CAIRO – Renegade Libyan Gen. Khalifa Haftar, who is waging a military campaign against Islamist militias, vowed retaliation on Wednesday, hours after a suicide bomber targeted his house near the eastern city of Benghazi.
“Those terrorist killers have not and will not achieve any of their targets,’’ Haftar told Libyan radio al-Marj.
“They will pay a dear price.
“Our health is fine, and our morale is high. The response will be stronger than what they did.’’
Four people were killed and 23 wounded in the blast, which occurred when the bomber was intercepted at a checkpoint a kilometre from Haftar’s residence, the Libyan news site al-Wasat reported.
Haftar reportedly sustained minor injuries.
In mid-May, the retired general launched an assault on radical Islamist militias in Benghazi and quickly won the support of numerous military units and militias, including many nominally controlled by the country’s Defence Ministry.
But his drive, dubbed “Operation Dignity’’, was condemned as a coup attempt by Libya’s army Chief of staff and parliament president Nuri Abu Sahmain.
Meanwhile, the International Committee of the Red Cross said one of its staff members in Libya was killed Wednesday in an ambush in the latest attack targeting foreigners in the North African country.
The Red Cross said its delegate had been shot at point-blank range in the coastal city of Sirte.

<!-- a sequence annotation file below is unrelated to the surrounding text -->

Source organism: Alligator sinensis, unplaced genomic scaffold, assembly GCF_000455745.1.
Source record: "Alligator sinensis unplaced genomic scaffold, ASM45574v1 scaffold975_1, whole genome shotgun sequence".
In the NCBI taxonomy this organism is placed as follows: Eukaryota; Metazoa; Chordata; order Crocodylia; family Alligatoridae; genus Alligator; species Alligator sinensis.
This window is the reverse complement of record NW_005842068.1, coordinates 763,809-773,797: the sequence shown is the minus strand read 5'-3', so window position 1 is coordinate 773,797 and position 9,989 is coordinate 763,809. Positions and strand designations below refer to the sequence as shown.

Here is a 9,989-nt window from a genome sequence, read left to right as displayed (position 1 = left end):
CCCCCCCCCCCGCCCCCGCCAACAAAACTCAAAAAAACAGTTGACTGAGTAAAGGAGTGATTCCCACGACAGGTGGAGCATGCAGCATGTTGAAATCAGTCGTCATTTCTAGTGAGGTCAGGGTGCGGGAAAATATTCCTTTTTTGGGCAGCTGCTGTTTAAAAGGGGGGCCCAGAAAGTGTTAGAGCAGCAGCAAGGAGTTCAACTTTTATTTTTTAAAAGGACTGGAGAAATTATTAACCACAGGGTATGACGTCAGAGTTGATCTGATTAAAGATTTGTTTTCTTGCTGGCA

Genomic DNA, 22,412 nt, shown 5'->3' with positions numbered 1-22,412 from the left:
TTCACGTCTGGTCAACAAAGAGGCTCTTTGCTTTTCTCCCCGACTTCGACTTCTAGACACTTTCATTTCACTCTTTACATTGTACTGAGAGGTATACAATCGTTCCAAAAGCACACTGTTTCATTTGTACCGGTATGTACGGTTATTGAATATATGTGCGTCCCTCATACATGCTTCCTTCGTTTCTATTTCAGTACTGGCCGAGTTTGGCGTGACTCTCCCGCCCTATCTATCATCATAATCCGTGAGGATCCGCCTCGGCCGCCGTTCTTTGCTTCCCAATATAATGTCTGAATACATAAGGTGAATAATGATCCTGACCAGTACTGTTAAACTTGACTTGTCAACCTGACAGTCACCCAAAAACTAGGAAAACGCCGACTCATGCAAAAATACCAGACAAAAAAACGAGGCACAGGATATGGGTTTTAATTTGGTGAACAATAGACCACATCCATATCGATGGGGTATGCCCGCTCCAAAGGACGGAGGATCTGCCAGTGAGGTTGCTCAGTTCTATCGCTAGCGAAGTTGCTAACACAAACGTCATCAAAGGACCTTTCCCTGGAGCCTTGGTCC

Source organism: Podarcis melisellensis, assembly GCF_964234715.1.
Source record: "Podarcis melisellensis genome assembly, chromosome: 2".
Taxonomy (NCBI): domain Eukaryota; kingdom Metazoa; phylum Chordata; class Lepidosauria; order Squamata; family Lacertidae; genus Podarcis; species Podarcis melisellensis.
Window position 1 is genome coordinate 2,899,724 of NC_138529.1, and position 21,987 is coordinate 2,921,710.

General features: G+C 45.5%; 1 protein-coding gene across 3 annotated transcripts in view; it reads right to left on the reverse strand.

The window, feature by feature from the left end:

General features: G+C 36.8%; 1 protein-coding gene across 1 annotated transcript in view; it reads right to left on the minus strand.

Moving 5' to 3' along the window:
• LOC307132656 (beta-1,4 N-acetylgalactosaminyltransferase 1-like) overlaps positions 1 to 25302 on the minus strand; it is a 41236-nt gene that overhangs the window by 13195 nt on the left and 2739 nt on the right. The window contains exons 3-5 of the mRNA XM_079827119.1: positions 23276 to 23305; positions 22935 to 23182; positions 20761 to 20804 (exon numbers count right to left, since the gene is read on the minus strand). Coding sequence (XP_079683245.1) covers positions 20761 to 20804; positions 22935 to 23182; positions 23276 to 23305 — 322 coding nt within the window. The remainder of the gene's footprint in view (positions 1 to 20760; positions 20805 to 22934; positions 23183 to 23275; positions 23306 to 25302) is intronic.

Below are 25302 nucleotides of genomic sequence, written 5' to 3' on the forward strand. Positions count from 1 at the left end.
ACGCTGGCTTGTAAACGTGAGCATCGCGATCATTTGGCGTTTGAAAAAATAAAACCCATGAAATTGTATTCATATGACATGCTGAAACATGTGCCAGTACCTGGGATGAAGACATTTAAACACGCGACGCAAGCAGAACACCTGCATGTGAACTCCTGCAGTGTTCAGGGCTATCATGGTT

The man and his two escorts had been leaving a meeting and were on their way back to their car when the attack occurred, Red Cross spokesman Wolde Sougeron said in Geneva.
The Swiss national, whose name was not disclosed, was brought to a nearby hospital where he died.
His companions were unharmed. Sougeron said the motive for the attack was unclear.
Libyan authorities have struggled to impose order in the oil-rich country since the 2011 overthrow of longtime dictator Moamer Gaddafi.
The country is paralysed by political infighting and faced with a myriad of heavily armed militias.
The latest violence came as two rival politicians both claim to be the legitimate prime minister.
Ahmed Mieeteg, who was appointed by the interim parliament a month ago in a contested vote, took over the prime minister’s offices in Tripoli on Monday.
The support of Islamist-leaning militias, the independent Libya Herald reported.
But caretaker premier Abdullah al-Thinni insisted that he remains in place, at least pending a Supreme Court decision expected this week on the validity of Mieeteg’s appointment. (dpa/NAN